Leveraging Self-Reported Symptom Data in the Fight Against COVID-19

As local and national governments continue to explore ways to stop the spread of COVID-19, self-reported symptom data is offering valuable, near-real-time insights to inform public health decision-making.

Regions that have adopted predictive machine learning technology to collect data from individuals on a daily basis can gain visibility into emerging disease hotspots, allowing leaders to tighten or lift social restrictions accordingly. These “breathing lockdowns,” which may become part of society’s new normal, can help communities avoid unnecessary economic and social stress while allowing healthcare systems to prepare for predicted surges in COVID-19 patients.

In March of 2020, the Israeli Ministry of Health took proactive steps to integrate self-reported symptom data into its national response plan. In conjunction with Israeli HMOs, the Ministry of Health deployed Diagnostic Robotics’ COVID-19 monitoring solution. The solution, which includes a clinical questionnaire to collect self-reported symptom information, generates an epidemiological heat map that assists government officials in identifying appropriate lockdown procedures for areas at risk.

The system also helps individuals monitor and manage their own health. After filling out the questionnaire, users receive recommendations on the best course of action based on their self-reported medical history and their current  symptoms. The advice may include self-isolating at home or seeking immediate medical care for more severe symptoms.

Positive Results from Self-Reported Tracking

As a result of this strategy, Israeli public health officials can use more timely data to react to rapidly changing patterns of disease. After the first few weeks of deployment, the Ministry of Health found that it could identify confirmed cases faster and more accurately than with official testing data alone. It also revealed systemic gaps in testing among certain populations that resulted in significant underreporting of the actual incidence of disease.

Adoption has been high, with 25% of citizens accessing the questionnaire within the first few weeks of deployment. Of the users who chose to participate, 80% finished the questionnaire to submission.

The solution’s emphasis on privacy has likely contributed to broad uptake. The symptom checker uses public location data to create geographic heatmaps but does not collect private information or personal details from individual users. All health information is voluntarily self-reported, giving individuals control over their involvement in the public health response.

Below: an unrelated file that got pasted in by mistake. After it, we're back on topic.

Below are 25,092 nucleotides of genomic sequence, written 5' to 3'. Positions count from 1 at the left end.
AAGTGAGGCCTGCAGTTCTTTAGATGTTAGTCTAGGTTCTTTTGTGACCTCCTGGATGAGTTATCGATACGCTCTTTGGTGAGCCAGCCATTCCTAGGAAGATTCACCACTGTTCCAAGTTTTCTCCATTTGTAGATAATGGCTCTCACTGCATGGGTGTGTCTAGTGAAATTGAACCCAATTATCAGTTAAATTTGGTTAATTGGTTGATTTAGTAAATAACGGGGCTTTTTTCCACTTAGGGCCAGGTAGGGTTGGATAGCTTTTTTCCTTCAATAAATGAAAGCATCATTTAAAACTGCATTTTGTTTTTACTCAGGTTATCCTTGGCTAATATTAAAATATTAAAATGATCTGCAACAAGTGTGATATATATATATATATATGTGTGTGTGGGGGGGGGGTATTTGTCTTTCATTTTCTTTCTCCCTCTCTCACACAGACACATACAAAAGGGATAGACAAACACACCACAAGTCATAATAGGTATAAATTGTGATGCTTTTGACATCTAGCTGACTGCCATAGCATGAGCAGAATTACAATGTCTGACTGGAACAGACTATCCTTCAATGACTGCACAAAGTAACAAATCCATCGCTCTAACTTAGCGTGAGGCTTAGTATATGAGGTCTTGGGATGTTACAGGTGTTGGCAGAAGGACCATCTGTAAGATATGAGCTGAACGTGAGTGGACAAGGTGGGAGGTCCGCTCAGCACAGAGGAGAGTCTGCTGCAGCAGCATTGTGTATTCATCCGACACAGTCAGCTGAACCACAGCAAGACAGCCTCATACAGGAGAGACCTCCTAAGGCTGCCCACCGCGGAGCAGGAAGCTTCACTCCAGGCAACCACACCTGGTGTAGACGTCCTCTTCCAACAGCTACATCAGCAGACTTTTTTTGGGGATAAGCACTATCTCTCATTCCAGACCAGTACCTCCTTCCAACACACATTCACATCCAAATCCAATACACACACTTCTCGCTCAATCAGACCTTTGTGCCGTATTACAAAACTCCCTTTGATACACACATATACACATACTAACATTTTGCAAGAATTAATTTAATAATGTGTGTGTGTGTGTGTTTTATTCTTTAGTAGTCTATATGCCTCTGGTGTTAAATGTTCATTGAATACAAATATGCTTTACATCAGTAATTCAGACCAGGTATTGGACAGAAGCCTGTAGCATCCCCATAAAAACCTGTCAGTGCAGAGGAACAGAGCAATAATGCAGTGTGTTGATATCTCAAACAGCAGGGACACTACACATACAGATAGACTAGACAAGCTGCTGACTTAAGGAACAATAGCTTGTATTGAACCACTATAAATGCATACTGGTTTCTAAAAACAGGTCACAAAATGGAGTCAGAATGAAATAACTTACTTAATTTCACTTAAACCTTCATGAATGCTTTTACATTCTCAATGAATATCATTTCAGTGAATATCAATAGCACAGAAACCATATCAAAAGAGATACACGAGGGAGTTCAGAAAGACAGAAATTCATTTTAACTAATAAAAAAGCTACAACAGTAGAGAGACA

Israel’s success thus far in controlling the virus shows that officials can indeed balance individual data privacy concerns with the need for detailed visibility into disease patterns. The country has one of the lowest death rates per 100,000 residents among the world’s most affected regions and is currently easing lockdown restrictions in many areas while continuing to carefully monitor signs of new outbreaks.

In the United States, Rhode Island is the first state to take a similarly data-driven approach.

Despite being sandwiched between the hardest-hit states in the country, Rhode Island has managed to keep its death rates lower than its neighbors thanks to an aggressive, digitally savvy public health response. Collecting self-reported symptom information and sharing clear, actionable health advice for individuals showing signs of COVID-19 is helping to support the state’s decision-making as deploys its multi-phased opening plans.

The ongoing use of self-reported symptom tracking technology will be key for regional and national governments as they work to combat the virus and reopen their communities while maintaining the privacy and well-being of their citizens. When used as part of a coordinated, comprehensive public health program, these tools can play a vital role in helping officials stay one step ahead of this challenging and unprecedented disease.

  • Dr. Kira Radinsky

    Dr. Kira Radinsky is CTO of Diagnostic Robotics, a medical-grade AI triage and clinical-predictions platform. Their powerful diagnostic system uses AI and predictive analytics models to solve a global challenge: Strained health budgets and workforces. Diagnostic Robotics collaborates with the largest hospitals in Israel and a growing number of payer and provider partners in the United States to help make their vision for a better world into a reality.

    • Yonatan Amir

      Yonatan Amir is CEO of Diagnostic Robotics, a medical-grade AI triage and clinical-predictions platform. Their powerful diagnostic system uses AI and predictive analytics models to solve a global challenge: Strained health budgets and workforces. Diagnostic Robotics collaborates with the largest hospitals in Israel and a growing number of payer and provider partners in the United States to help make their vision for a better world into a reality.

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